Inside the classic Porsche reimagined as the powerful 400R

By Kyle Fortune | 29 Jan 2018 | Move

Modernity and retro 911 styles combine in Gunther Werks’ sensational one-of-25 Porsche

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* Modernity and retro 911 styles combine in Gunther Werks’ sensational one-of-25 Porsche

The idea is simple, even if the execution is far from it. The Californian firm Gunther Werks takes a 993-series Porsche 911 and updates it as if Porsche itself had continued to do so through to this day. Not just as a regular Carrera, though. Gunther Werks CEO Peter Nam admits the company’s goal was to create an air-cooled model in the vein of the current GT3. That signals Gunther Werks’ intent in building the most engaging, uncompromising driver-focussed car.

They call it the 400R, and just 25 will be built. The result is truly extraordinary, as befits the 400R’s circa $500,000 price tag and limited-run status. It strips weight via carbon fibre body panels, rear seat delete and more besides – adding power via a unique 4.0-litre flat-six engine developed by highly regarded engine builders Rothsport Racing.

The output is a heady 431hp and 320lb.ft of torque – enough to give it a power- to-weight ratio better than a current-generation Porsche 911 GT3. It rides on a chassis comprising a bespoke KW set-up, with detailed changes to the chassis, engine, interior and exterior applying modern materials and technology to enhance and improve – just as Porsche might have done were it still building the 993 today.

There’s a lightweight lithium-ion battery, electric air conditioning and heating, and an electric pump on the hydraulic steering. The level of detail applied to the 400R is as exacting as it is exhaustive, all done without detracting from the classic, purist appeal of the car it’s based on. >>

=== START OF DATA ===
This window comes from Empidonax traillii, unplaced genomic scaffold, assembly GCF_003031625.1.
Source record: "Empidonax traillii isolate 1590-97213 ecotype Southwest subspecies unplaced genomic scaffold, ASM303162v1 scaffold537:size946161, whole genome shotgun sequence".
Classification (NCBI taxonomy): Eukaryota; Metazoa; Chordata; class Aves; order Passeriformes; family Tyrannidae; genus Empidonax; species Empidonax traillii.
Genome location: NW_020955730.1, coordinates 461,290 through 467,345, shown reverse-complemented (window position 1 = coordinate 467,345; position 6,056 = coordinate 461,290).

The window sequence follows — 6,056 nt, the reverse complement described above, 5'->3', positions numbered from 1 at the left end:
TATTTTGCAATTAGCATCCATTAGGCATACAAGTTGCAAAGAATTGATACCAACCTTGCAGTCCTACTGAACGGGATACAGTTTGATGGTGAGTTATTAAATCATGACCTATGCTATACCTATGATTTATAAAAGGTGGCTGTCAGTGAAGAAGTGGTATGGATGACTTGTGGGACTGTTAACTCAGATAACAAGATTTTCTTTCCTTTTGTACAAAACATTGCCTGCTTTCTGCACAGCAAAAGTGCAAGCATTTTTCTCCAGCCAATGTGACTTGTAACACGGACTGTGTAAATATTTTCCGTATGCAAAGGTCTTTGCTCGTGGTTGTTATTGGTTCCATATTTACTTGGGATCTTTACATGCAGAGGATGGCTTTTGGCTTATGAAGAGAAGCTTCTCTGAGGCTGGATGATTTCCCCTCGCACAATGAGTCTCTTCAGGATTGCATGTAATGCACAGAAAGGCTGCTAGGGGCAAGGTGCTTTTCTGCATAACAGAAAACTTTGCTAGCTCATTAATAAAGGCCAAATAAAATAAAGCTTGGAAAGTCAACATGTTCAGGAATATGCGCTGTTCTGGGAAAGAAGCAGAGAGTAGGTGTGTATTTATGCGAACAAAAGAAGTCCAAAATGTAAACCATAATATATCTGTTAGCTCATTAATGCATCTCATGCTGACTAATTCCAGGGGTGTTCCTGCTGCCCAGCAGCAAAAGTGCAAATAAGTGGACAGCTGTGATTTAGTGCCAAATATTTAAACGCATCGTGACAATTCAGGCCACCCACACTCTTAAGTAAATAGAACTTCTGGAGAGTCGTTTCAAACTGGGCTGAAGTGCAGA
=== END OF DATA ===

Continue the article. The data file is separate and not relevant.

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* Modernity and retro 911 styles combine in Gunther Werks’ sensational one-of-25 Porsche

Visually it’s riotous, retaining the same upright windscreen and compact cabin which has lineage right back to the original 911 introduced in 1963. The flared front and rear arches give the 400R a square track and hunkered stance evoking Porsche’s classic race cars, with contemporary detailing bringing its lines up to date.

Inside it’s stripped with intent and the simple, exacting fit of the trim is beautifully finished. Concessions to modernity include an integrated sat nav via Porsche Classic, a lift system to allow the nose to raise over bumps and ramps, and a button that quietens the exhaust and changes the engine to a slightly less ferocious map.

Just 25 will be built but CEO Nam admits that they’re nearly all sold out, so persuasive have been the technical specifications and styling. The proof, though, is in the driving – so Gunther Werks has given us the keys and sent us on a route around some all-but deserted LA canyon roads to experience it. I’m familiar with the regular 993, but none I’ve ever driven before move like this one. >>

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* Modernity and retro 911 styles combine in Gunther Werks’ sensational one-of-25 Porsche

Turning the key, the 4.0-litre engine emits a rousing, naturally-aspirated flat-six bark like nothing else, the chunter from the clutch release bearing reminiscent of the later GT3 cars Gunther Werks is aiming to emulate. The engine revs to its 7800rpm redline with alacrity, the six-speed manual gearshift shifts with precision, the cabin filled with the intoxicating, rousing sound of that beautifully finished engine. Lifting the engine cover reveals the flat-six looks like a work of engineering art, though Gunther Werks insists buyers use it, determined that its engine builder’s efforts don’t go wasted sitting in a garage as a showpiece.

Where modern sports cars flatter and ease, the 400R demands and rewards. There is a rich feel on offer from the steering, the balance and control from the chassis and the immediacy of the engine’s response all adding up to a hugely immersive whole. The performance is contemporary, yet the sensations are devoid of the muted, digital feel that defines most modern sports cars.

An extraordinary vehicle, the 400R taps into a swelling zeitgeist that all progress isn’t necessarily good, mixing the best current materials and thinking and applying them to the purity and feel that defines the past. And the result is spectacular.

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